It is a live condition, your food supply, and the more you have a good sense of it, the better your cooking will be, and the more your meals will reflect your actual place and time. Ingredients, and knowing which are best and available, are true and natural guides to being a good cook.

I can now buy lovely dried beans and lentils and rice and know the dates and origin of each one of them. I can source the meats and chicken and fish, choosing them as they are best available. My grocer is pleased to say that the asparagus is a good month away from being released or that the peas are gone for the season. My baker is looking for better wheat, and the yogurt maker is using better milk. My son chides me that I have only started to learn about quinoa.

The flood of information about food has contributed a superb complexity to the standards of cooking, but the need for selection and pattern is more apparent than ever. A visual display of sixteen different carrot dishes that one can make is a fine online distraction, but it does not help me get a meal ready. For that, I need a more rigorous focus that cuts through the clutter and assembles the best available cast. And that is where the number five comes in—a collection of five simple, appealing ways to handle the season’s or your larder’s bounty (or lack thereof).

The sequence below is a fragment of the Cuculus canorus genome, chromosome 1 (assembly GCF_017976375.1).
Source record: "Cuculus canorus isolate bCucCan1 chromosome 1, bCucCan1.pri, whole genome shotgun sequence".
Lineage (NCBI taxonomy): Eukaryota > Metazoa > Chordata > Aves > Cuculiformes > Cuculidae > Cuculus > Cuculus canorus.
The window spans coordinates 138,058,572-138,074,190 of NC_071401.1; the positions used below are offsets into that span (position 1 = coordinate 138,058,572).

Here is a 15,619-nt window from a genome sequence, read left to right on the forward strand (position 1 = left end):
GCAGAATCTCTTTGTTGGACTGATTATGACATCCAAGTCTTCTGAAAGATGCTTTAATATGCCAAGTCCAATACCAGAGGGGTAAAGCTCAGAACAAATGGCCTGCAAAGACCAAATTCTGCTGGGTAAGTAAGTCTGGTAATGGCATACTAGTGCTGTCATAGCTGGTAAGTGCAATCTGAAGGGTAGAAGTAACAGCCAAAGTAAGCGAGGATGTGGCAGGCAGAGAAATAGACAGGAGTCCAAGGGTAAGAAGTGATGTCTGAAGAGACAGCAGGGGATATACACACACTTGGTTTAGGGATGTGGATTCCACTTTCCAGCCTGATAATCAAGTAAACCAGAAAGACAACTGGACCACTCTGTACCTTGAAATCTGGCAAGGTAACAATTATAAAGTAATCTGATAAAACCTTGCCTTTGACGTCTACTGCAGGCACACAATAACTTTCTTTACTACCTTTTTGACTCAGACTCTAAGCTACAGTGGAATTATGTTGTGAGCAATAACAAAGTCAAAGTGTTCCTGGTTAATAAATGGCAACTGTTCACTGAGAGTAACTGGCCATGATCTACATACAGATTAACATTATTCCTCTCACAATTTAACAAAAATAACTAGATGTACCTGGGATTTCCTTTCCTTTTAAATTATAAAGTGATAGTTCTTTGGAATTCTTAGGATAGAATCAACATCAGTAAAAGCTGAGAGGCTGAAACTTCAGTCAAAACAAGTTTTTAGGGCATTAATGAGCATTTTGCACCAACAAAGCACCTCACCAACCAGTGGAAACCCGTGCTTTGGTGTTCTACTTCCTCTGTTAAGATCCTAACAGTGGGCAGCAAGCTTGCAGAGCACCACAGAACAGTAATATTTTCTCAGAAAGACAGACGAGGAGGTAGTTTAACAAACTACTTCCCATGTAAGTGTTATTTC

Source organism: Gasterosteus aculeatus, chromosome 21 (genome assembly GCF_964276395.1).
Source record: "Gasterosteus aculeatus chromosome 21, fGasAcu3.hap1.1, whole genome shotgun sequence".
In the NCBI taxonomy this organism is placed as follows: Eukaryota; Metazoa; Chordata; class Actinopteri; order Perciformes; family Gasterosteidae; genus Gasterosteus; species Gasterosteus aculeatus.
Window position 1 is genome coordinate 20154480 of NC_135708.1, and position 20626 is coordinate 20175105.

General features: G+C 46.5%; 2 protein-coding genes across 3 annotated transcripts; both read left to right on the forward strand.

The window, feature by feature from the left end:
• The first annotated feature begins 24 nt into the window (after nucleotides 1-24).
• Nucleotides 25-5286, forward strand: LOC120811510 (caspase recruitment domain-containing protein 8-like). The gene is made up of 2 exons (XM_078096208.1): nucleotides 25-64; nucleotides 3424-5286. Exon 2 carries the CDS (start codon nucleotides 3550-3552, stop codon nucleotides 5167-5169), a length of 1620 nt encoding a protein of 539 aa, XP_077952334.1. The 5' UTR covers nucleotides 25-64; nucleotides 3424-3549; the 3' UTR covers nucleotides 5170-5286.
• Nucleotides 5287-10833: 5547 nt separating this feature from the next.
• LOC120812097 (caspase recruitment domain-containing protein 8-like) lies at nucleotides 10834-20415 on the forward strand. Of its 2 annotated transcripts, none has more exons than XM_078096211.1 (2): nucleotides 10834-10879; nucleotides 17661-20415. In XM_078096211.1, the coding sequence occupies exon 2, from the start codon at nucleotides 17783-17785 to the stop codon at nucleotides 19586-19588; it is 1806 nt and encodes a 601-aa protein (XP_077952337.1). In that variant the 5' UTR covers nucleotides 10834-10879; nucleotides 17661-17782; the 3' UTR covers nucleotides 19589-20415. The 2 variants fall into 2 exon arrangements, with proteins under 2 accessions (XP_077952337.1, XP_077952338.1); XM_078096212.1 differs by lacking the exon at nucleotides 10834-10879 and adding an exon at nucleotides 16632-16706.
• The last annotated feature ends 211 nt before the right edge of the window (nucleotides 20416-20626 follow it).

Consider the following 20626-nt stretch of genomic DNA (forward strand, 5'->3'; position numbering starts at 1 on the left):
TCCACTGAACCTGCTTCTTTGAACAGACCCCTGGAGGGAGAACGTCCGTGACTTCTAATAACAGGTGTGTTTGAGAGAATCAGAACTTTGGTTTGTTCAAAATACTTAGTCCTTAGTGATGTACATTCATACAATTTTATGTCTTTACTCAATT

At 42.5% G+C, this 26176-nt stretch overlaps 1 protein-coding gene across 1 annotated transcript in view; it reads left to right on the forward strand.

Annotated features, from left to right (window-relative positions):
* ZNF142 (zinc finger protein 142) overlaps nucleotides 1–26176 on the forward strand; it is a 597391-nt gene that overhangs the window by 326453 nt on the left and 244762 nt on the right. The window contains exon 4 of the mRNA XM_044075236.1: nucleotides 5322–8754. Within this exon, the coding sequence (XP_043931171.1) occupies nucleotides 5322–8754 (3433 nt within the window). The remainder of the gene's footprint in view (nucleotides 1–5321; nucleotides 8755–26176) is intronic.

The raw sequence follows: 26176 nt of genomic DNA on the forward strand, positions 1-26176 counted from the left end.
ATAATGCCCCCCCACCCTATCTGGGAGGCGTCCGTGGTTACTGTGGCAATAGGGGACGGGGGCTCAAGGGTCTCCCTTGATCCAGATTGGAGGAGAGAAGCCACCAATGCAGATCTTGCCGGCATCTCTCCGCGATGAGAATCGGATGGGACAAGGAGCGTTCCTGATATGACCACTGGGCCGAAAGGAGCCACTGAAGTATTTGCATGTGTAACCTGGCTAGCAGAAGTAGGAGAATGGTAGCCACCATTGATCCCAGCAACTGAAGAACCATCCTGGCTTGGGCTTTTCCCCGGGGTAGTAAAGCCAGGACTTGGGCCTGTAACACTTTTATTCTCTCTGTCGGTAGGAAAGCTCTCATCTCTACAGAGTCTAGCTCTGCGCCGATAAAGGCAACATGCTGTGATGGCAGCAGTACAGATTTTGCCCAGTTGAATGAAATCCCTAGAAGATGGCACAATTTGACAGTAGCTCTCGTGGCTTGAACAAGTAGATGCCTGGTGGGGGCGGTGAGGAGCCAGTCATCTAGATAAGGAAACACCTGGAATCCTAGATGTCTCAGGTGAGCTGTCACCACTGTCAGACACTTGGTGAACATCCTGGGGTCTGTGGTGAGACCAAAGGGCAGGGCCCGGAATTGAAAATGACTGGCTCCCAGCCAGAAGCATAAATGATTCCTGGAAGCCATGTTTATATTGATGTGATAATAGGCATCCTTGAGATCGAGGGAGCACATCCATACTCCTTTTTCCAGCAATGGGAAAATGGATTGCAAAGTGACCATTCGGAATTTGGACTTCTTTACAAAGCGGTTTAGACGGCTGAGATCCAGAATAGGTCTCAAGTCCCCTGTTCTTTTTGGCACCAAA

There seems to be less time to shop, and less time to cook, and yet time spent eating together seems more important than ever. I may cook a dinner with only one or two fresh ingredients and give them particular attention, and I must have the confidence that it will be enough.